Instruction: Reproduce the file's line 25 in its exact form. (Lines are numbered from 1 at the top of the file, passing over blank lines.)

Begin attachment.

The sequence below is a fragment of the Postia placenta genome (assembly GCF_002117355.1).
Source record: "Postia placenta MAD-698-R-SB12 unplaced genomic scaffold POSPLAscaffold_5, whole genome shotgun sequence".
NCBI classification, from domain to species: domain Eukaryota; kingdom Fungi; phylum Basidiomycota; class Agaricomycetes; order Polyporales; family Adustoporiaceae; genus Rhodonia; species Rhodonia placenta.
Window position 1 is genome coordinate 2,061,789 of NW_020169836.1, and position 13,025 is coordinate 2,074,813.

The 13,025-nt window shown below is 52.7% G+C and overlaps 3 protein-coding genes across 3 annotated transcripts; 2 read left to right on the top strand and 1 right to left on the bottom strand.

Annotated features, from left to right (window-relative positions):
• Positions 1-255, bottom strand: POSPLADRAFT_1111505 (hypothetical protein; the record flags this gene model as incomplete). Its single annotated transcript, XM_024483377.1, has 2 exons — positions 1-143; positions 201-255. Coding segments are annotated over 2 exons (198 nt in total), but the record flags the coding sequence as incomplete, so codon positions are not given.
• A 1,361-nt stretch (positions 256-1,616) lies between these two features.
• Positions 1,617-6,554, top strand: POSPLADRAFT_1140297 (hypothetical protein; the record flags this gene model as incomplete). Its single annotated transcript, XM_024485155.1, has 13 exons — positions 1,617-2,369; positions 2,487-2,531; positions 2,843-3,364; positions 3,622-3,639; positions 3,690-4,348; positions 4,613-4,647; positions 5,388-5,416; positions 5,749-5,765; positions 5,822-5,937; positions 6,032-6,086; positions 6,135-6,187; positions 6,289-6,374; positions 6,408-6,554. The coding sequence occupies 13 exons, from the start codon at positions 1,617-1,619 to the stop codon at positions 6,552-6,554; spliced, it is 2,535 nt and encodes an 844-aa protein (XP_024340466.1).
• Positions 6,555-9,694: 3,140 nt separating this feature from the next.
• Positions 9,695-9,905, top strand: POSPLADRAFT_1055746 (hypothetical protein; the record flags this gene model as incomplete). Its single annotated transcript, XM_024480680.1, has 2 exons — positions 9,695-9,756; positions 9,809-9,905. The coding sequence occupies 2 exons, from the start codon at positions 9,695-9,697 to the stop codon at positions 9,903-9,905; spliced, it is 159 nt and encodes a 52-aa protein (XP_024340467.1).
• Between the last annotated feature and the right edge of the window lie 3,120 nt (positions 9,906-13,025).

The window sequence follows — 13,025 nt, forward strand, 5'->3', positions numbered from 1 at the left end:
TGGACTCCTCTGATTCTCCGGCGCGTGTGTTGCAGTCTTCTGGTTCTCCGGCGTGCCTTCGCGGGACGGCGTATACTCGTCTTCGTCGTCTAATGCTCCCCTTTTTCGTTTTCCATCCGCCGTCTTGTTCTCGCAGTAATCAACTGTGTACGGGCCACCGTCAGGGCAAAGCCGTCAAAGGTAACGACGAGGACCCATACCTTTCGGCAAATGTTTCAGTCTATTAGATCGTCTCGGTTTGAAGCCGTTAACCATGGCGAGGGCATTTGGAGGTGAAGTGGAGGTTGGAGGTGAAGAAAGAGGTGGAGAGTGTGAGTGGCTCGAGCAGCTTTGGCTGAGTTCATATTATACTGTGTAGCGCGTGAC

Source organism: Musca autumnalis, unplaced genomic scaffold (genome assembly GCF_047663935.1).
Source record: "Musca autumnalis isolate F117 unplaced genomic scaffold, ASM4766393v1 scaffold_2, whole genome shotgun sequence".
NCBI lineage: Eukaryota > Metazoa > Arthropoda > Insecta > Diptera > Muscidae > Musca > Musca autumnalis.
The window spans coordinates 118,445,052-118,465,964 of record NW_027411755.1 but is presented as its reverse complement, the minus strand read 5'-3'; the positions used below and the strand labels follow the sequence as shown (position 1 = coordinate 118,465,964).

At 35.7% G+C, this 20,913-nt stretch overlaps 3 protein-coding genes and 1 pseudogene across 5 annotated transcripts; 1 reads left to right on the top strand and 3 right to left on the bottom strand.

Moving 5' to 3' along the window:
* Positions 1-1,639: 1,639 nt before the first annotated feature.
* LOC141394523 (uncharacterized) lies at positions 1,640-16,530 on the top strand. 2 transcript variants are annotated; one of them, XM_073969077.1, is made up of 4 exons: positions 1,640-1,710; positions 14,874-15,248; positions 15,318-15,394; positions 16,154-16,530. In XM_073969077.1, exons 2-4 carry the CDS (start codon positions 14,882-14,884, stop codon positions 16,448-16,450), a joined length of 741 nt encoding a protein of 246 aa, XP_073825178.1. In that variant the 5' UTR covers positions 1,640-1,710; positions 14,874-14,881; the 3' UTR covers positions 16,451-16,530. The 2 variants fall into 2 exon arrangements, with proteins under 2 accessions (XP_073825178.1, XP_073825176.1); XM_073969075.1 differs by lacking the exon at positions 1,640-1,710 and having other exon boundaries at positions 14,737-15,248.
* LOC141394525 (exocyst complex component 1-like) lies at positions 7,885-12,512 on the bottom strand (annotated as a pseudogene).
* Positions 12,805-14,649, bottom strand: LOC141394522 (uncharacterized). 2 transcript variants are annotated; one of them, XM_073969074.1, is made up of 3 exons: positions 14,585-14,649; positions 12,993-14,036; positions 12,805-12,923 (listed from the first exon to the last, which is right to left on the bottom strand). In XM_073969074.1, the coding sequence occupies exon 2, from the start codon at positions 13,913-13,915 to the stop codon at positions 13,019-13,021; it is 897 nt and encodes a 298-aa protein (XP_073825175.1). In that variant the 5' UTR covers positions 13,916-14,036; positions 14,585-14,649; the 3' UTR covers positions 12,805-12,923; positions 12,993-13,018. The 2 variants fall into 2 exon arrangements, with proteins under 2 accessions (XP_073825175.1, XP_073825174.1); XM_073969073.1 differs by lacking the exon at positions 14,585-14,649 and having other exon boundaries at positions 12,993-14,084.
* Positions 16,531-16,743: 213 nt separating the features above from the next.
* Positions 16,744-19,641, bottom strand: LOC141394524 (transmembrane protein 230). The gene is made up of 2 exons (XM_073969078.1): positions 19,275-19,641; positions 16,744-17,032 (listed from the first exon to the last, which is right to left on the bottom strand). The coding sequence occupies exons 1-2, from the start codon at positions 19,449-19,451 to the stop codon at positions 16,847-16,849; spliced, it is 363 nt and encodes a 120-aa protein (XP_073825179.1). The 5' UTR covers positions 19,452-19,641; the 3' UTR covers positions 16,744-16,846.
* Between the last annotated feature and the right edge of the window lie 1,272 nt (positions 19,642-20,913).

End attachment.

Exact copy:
* Positions 16,531-16,743: 213 nt separating the features above from the next.